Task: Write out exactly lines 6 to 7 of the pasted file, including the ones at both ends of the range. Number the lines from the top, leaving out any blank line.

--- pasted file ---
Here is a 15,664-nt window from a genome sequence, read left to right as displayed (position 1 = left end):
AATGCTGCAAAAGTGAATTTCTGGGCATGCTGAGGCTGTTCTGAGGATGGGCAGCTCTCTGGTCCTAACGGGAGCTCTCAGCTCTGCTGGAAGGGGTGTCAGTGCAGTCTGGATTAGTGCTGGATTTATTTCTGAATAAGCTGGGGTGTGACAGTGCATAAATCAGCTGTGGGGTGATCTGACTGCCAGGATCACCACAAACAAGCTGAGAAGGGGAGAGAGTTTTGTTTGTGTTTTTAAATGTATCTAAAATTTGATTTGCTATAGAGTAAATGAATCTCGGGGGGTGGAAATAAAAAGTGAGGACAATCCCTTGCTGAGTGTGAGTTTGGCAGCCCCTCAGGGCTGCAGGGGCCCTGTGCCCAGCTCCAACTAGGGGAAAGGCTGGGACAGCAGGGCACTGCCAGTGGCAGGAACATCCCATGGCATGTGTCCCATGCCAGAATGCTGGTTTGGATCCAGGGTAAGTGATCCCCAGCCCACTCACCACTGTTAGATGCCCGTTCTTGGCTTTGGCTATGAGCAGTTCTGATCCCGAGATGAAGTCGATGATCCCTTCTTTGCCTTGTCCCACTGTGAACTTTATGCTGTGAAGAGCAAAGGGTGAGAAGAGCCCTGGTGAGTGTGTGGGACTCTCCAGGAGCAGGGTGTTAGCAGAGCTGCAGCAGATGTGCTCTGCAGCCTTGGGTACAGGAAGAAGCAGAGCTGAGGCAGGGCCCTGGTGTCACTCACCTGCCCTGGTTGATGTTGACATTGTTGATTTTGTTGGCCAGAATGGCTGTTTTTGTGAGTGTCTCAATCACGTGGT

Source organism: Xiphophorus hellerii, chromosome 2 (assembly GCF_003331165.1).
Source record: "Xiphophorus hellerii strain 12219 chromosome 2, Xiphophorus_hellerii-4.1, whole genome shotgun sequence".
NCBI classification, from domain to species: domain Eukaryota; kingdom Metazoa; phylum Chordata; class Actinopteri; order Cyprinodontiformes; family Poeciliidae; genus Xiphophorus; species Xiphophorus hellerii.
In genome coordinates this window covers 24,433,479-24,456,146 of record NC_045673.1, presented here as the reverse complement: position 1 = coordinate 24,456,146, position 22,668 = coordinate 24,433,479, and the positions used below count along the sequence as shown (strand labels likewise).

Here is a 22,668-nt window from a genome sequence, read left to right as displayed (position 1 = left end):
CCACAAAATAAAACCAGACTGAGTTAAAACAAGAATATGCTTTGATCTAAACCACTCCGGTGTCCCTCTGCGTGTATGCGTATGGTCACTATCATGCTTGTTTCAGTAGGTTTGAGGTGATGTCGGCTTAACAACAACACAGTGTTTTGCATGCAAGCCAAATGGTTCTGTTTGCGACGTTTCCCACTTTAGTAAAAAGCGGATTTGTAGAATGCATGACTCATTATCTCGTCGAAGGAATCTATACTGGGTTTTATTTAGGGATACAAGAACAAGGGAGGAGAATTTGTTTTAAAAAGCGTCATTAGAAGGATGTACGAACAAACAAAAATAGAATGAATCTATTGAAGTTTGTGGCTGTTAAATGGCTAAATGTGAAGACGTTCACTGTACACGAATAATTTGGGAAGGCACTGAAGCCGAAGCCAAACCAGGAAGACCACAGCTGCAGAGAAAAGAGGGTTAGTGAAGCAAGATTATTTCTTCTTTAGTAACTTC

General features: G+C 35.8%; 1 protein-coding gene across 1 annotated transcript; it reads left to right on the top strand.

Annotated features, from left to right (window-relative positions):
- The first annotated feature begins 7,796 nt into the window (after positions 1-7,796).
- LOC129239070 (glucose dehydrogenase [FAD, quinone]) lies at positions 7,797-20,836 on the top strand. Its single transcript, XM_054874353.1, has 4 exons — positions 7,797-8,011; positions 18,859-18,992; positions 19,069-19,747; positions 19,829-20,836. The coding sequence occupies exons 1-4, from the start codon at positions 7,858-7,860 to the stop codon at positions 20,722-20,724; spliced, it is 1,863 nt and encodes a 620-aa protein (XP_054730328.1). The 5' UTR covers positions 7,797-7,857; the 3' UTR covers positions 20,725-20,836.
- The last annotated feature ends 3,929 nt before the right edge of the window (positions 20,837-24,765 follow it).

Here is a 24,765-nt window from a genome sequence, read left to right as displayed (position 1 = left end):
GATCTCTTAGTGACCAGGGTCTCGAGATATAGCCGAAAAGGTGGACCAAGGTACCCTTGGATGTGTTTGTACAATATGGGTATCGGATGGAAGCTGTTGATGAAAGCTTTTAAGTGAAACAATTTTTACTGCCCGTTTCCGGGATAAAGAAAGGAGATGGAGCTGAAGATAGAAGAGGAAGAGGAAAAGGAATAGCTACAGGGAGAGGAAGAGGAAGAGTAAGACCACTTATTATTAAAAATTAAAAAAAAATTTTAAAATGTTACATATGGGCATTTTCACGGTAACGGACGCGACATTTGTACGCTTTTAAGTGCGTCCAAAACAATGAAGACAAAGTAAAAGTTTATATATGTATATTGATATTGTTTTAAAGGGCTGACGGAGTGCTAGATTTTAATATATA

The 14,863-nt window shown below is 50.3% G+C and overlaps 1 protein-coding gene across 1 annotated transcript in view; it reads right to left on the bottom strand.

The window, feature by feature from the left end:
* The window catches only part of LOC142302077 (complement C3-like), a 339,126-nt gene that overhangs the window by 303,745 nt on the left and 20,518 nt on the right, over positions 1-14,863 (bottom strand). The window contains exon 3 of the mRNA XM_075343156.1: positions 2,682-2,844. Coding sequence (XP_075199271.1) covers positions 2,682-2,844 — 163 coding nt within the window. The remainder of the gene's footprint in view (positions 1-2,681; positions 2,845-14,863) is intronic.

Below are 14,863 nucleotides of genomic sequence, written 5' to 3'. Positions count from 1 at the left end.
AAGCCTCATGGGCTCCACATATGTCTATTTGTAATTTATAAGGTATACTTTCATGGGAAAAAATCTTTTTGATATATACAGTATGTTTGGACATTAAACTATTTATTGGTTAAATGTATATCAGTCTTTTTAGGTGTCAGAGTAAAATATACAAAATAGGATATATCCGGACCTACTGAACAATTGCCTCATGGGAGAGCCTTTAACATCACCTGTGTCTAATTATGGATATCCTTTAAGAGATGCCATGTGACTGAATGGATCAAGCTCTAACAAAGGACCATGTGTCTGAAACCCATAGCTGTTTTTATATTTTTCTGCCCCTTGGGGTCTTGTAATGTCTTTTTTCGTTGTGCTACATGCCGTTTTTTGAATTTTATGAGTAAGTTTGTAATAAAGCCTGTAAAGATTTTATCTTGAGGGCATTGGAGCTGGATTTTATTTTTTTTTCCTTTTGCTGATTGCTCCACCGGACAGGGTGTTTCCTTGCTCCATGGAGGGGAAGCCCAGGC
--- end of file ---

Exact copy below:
In genome coordinates this window covers 24,433,479-24,456,146 of record NC_045673.1, presented here as the reverse complement: position 1 = coordinate 24,456,146, position 22,668 = coordinate 24,433,479, and the positions used below count along the sequence as shown (strand labels likewise).

Here is a 22,668-nt window from a genome sequence, read left to right as displayed (position 1 = left end):